Introduction to Rockville, Maryland
Rockville was originally inhabited by Native Americans. The community was established in 1717. Arthur Nelson obtained the first land patents between 1717 and 1735, when Rockville was a part of Prince George's County. While the community was unincorporated it was known by a number of different names, including Hungerford's Tavern, Owen's Ordinary and Daley's Tavern. Rockville was officially incorporated as a village on March 10, 1860. It was named after nearby Rock Creek. The Ohio and Baltimore Railroad arrived in the year 1873, increasing Rockville's accessibility from Washington D.C. The first trolley service in Rockville was established by the Tennallytown and Rockville Railway in 1891.
Rockville and nearby Attractions
- Anacostia Museum & Center for African American History and Culture
- Audubon Naturalist Society Refuge
- Beall-Dawson House
- Gardens at Glenview Mansion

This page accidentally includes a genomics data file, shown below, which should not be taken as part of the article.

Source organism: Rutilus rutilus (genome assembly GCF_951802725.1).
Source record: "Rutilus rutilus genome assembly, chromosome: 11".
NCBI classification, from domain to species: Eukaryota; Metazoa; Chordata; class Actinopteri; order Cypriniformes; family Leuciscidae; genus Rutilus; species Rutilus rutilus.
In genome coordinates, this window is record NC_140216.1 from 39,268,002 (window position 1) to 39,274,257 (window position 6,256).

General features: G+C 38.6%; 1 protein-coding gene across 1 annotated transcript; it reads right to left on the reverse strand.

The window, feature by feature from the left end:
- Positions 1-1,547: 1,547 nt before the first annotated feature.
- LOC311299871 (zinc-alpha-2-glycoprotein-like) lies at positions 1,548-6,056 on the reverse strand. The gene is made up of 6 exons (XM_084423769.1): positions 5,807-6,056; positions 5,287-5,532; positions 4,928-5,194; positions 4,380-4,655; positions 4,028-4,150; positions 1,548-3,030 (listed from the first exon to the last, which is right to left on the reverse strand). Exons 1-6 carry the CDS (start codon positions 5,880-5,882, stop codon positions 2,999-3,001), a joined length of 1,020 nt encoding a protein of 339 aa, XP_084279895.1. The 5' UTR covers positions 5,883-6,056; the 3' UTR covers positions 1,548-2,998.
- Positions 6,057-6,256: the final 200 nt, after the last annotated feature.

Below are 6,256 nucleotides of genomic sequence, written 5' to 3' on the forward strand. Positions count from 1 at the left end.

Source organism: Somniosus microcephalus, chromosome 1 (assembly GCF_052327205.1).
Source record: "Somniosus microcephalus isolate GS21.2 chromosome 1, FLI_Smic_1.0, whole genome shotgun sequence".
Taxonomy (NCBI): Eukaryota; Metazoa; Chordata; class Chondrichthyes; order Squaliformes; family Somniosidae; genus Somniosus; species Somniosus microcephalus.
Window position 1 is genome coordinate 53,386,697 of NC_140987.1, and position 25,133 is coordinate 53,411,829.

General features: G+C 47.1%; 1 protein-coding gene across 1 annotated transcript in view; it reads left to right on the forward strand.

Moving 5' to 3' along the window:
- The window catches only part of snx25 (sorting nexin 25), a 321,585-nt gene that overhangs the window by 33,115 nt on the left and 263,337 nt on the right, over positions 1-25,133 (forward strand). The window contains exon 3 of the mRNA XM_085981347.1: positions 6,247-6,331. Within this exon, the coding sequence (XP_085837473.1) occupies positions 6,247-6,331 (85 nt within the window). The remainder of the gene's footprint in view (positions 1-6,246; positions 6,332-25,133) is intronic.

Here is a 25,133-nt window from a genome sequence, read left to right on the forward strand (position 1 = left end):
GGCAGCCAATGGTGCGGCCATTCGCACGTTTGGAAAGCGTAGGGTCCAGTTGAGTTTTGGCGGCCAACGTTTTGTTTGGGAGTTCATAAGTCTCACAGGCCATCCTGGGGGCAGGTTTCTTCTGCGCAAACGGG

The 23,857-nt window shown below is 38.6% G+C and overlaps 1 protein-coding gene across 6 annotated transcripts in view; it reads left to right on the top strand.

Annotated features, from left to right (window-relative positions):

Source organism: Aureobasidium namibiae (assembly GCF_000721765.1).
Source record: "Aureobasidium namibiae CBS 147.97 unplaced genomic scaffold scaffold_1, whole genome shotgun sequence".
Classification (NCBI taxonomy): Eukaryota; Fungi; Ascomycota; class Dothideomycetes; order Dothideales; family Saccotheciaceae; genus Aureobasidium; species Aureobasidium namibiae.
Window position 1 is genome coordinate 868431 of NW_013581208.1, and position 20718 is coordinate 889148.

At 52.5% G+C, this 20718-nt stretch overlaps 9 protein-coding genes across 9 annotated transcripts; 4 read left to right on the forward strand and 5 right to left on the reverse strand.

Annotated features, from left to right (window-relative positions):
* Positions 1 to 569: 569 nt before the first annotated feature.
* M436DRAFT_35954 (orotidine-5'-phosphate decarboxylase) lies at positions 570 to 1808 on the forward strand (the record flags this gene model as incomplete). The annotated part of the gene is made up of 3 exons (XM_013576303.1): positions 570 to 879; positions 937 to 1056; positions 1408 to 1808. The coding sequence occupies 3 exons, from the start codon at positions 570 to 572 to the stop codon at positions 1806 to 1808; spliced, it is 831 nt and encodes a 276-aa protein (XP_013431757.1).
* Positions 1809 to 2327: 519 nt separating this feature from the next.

- Daughters of American Revolution Museum
- National Zoo
Things To Do In Rockville
From Rockville, a number of historical sites and museums are accessible, including the Gaithersburg Community Museum, the National Capital Trolley Museum, the Dennis & Phillip Ratner Museum, the Beall-Dawson House and the Sandy Spring Museum. The Cabin John Regional Park includes a skating rink and a nature center, while the Wheaton Regional Park features a conservatory and also includes the Brookside Gardens. Other popular local parks include Rock Creek Regional Park, Riverbend Park and the Audubon Naturalist Society Refuge. Golfers can enjoy a round at the RedGate Municipal Golf Course. The Rockville Music Festival and Hard Times Chili Cook-off is hosted by Rockville every September.
Washington Reagan National is the nearest major airport.
Rockville Higher Education
The city of Rockville is home to the Montgomery College of Rockville.